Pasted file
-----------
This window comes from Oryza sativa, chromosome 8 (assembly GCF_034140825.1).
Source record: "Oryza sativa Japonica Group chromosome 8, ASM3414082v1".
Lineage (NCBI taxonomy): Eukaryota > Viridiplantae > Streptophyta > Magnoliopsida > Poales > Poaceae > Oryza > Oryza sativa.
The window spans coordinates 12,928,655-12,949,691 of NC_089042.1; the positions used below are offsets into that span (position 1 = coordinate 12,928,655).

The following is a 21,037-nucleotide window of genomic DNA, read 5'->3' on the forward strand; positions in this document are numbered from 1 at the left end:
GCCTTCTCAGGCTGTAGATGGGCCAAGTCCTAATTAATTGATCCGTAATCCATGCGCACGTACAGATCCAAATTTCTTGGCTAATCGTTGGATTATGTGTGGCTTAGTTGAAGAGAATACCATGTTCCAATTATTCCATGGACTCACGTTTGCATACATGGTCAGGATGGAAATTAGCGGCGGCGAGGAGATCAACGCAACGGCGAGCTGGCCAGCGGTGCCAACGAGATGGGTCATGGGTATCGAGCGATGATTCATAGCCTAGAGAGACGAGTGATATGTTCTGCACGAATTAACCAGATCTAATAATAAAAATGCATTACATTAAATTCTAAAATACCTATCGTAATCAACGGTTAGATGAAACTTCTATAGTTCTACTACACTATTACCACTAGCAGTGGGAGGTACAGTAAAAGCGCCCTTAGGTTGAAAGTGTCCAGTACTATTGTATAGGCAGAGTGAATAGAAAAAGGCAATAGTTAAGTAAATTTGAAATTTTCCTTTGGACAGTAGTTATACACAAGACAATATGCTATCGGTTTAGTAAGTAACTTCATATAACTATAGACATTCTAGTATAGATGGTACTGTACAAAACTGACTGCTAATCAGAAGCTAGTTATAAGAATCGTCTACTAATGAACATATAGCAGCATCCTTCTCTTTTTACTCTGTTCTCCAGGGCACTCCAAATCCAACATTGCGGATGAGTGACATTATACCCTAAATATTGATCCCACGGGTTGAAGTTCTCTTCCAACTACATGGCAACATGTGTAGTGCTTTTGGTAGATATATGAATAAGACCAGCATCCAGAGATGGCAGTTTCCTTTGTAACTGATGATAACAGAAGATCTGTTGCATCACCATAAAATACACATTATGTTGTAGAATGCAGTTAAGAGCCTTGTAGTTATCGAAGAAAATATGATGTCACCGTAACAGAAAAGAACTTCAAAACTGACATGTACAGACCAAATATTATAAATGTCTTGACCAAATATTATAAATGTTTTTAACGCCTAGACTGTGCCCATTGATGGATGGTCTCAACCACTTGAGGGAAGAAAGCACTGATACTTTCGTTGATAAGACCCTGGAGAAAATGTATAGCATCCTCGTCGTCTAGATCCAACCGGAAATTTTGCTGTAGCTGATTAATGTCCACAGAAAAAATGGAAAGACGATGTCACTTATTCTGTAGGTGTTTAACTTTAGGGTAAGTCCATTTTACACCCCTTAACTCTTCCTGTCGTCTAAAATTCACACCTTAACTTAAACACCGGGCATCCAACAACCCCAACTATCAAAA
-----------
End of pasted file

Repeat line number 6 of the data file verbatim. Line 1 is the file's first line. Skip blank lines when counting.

GCCTTCTCAGGCTGTAGATGGGCCAAGTCCTAATTAATTGATCCGTAATCCATGCGCACGTACAGATCCAAATTTCTTGGCTAATCGTTGGATTATGTGTGGCTTAGTTGAAGAGAATACCATGTTCCAATTATTCCATGGACTCACGTTTGCATACATGGTCAGGATGGAAATTAGCGGCGGCGAGGAGATCAACGCAACGGCGAGCTGGCCAGCGGTGCCAACGAGATGGGTCATGGGTATCGAGCGATGATTCATAGCCTAGAGAGACGAGTGATATGTTCTGCACGAATTAACCAGATCTAATAATAAAAATGCATTACATTAAATTCTAAAATACCTATCGTAATCAACGGTTAGATGAAACTTCTATAGTTCTACTACACTATTACCACTAGCAGTGGGAGGTACAGTAAAAGCGCCCTTAGGTTGAAAGTGTCCAGTACTATTGTATAGGCAGAGTGAATAGAAAAAGGCAATAGTTAAGTAAATTTGAAATTTTCCTTTGGACAGTAGTTATACACAAGACAATATGCTATCGGTTTAGTAAGTAACTTCATATAACTATAGACATTCTAGTATAGATGGTACTGTACAAAACTGACTGCTAATCAGAAGCTAGTTATAAGAATCGTCTACTAATGAACATATAGCAGCATCCTTCTCTTTTTACTCTGTTCTCCAGGGCACTCCAAATCCAACATTGCGGATGAGTGACATTATACCCTAAATATTGATCCCACGGGTTGAAGTTCTCTTCCAACTACATGGCAACATGTGTAGTGCTTTTGGTAGATATATGAATAAGACCAGCATCCAGAGATGGCAGTTTCCTTTGTAACTGATGATAACAGAAGATCTGTTGCATCACCATAAAATACACATTATGTTGTAGAATGCAGTTAAGAGCCTTGTAGTTATCGAAGAAAATATGATGTCACCGTAACAGAAAAGAACTTCAAAACTGACATGTACAGACCAAATATTATAAATGTCTTGACCAAATATTATAAATGTTTTTAACGCCTAGACTGTGCCCATTGATGGATGGTCTCAACCACTTGAGGGAAGAAAGCACTGATACTTTCGTTGATAAGACCCTGGAGAAAATGTATAGCATCCTCGTCGTCTAGATCCAACCGGAAATTTTGCTGTAGCTGATTAATGTCCACAGAAAAAATGGAAAGACGATGTCACTTATTCTGTAGGTGTTTAACTTTAGGGTAAGTCCATTTTACACCCCTTAACTCTTCCTGTCGTCTAAAATTCACACCTTAACTTAAACACCGGGCATCCAACAACCCCAACTATCAAAA